Ilya Strebulaev, professor of finance and private equity at the Stanford Graduate School of Business, brings us this visualization featuring the companies that acquired the most unicorns over the last 25 years.
Strebulaev’s database lists 137 private and public companies along with PE firms who’ve acquired at least one unicorn since 1997, totaling 177 acquisitions.
The Biggest U.S. Unicorn Acquirers
In total, 27 companies have acquired two or more unicorns, accounting for nearly 38% of all acquisitions. 110 companies have acquired just one unicorn.
|Company/ PE Group||Acquired|
|Johnson & Johnson||3|
|Merck & Co.||3|
|Searchlight Capital Partners||1|
|Internet Capital Group||1|
|Hellman & Friedman||1|
|Fresenius Medical Care||1|
|Keurig Dr Pepper||1|
|Dainippon Sumitomo Pharma||1|
|Mubadala Investment Company||1|
|Saudi Arabia's PIF||1|
|Ontario Teachers' Pension Plan||1|
|Littlejohn & Co||1|
|SoftBank Investment Advisers||1|
|Hewlett Packard Enterprise||1|
|VMware & EMC Corp||1|
Meta, the parent company of Facebook, leads the pack with the most unicorn acquisitions in the U.S., purchasing five unicorns since its founding in 2008, including: Kustomer, WhatsApp, Instagram, CTRL-Labs, and Oculus VR.
Notably, WhatsApp—which closed at a purchase price of $19 billion—was Meta’s most expensive acquisition yet, over nine times their next most expensive purchase, Oculus VR.
Meanwhile, Alphabet (now the parent company of Google) and Cisco are tied in second place with four U.S. unicorn acquisitions each.
- Alphabet: YouTube, Actifio, Nest Labs, Looker Data Sciences
- Cisco: Cerent, Duo Security, AppDynamics, Jasper
Unlike its Big Tech peers, Apple has only made the one U.S. unicorn acquisition: navigation company HopStop that helped bring public transit features to Apple Maps.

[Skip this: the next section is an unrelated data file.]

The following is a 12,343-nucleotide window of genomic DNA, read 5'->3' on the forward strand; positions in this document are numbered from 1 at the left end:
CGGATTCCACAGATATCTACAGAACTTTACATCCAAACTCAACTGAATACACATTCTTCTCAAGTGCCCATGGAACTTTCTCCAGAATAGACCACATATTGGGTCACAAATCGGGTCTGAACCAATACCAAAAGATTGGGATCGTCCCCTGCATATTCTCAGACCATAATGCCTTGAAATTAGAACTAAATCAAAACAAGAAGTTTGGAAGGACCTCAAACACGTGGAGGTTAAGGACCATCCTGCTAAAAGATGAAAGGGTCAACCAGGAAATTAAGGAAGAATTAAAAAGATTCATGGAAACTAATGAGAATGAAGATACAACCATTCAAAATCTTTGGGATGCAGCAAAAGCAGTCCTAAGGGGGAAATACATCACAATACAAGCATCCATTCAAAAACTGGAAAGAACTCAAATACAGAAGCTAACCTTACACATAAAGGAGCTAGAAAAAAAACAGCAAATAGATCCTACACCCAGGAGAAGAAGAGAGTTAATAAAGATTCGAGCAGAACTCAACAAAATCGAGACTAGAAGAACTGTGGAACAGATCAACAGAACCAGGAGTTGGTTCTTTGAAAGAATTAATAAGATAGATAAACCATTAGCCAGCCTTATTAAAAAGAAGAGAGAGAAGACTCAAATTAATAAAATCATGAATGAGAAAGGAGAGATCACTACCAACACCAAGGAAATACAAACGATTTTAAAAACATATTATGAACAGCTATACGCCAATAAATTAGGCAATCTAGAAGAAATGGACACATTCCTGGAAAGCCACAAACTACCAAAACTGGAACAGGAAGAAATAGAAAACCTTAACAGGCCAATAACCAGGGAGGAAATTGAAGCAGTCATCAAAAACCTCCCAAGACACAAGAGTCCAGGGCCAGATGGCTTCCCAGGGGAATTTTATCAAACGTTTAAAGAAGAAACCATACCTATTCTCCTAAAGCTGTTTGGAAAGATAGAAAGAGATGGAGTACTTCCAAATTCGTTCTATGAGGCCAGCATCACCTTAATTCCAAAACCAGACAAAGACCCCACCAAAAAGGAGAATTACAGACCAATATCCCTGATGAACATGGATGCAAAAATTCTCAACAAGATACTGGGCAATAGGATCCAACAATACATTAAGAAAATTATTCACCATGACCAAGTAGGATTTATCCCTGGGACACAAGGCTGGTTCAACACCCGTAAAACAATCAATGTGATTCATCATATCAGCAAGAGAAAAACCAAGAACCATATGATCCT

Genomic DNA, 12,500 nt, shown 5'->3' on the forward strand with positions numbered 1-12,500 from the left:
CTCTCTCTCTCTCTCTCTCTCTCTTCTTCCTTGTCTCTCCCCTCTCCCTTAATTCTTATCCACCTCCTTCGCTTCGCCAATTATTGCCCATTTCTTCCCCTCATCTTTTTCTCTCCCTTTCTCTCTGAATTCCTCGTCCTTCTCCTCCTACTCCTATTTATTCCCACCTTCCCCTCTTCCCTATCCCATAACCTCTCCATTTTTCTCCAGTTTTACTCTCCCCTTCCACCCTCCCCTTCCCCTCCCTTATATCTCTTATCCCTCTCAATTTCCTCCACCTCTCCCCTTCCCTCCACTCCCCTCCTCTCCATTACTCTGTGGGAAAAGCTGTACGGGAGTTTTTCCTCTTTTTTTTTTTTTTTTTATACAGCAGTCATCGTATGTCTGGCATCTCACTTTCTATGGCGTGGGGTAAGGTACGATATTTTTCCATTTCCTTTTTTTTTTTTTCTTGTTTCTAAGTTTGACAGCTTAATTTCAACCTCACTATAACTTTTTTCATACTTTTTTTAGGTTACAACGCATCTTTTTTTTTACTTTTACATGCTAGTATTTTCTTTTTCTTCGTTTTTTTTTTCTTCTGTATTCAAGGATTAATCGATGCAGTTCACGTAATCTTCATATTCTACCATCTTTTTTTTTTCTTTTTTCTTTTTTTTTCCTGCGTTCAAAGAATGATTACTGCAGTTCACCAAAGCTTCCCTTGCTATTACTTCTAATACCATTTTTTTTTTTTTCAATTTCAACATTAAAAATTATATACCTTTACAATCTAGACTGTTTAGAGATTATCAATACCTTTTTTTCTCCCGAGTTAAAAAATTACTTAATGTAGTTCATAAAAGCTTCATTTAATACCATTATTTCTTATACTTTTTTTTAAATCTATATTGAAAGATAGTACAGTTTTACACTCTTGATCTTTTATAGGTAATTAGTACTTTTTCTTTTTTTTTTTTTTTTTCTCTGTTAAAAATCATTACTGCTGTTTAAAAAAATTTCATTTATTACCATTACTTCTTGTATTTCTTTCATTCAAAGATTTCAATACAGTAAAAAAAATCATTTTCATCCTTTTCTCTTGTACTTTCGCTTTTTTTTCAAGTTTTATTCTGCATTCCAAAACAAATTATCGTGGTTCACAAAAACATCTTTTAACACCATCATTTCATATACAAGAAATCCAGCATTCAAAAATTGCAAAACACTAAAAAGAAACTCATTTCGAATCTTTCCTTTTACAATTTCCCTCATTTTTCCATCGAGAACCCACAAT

Meanwhile, 56% of acquirers received venture capital funding of their own when they were private companies. This includes pack leaders like Meta, Cisco, Alphabet, and Amazon.
Are Unicorn Acquisitions Slowing Down?
Unicorn acquisitions are driven by two factors: the rate at which new unicorns are minted, and the climate for M&A transactions more broadly.
To begin with, the minting of new unicorns is largely influenced by the venture funding environment. Funding opportunities increase when interest rates go down, which makes riskier, venture-scale ideas more enticing. During the last decade of persistently low interest rates up until 2022, unicorns flourished more than ever.
Meanwhile, as tech companies like Apple, Microsoft, Alphabet, and Meta began seeing outsized profits in the 2010s, venture investors and their LPs looked to get in on the ground floor of tech startups that could emulate their success, often paying premium valuations for the chance. Simultaneously, big tech looked to acquire unicorns themselves, both to augment their business lines and to squash potential competitors.
However, the era of “easy money” may have come to an end, and privately-held startups have seen valuations drop in recent years. This means that for the next little while—at least until monetary policy stops tightening—unicorns could become a rarer sight.
Unicorn acquisitions may also see a similar fate. Persistent inflation and the government anti-trust push are just some of the other factors that have led to VC-backed startup acquisitions falling to their lowest quarterly levels in a decade. The more expensive the valuation, the harder to find a buyer, which means that some unicorns may even lose their $1 billion tag even when they do get acquired.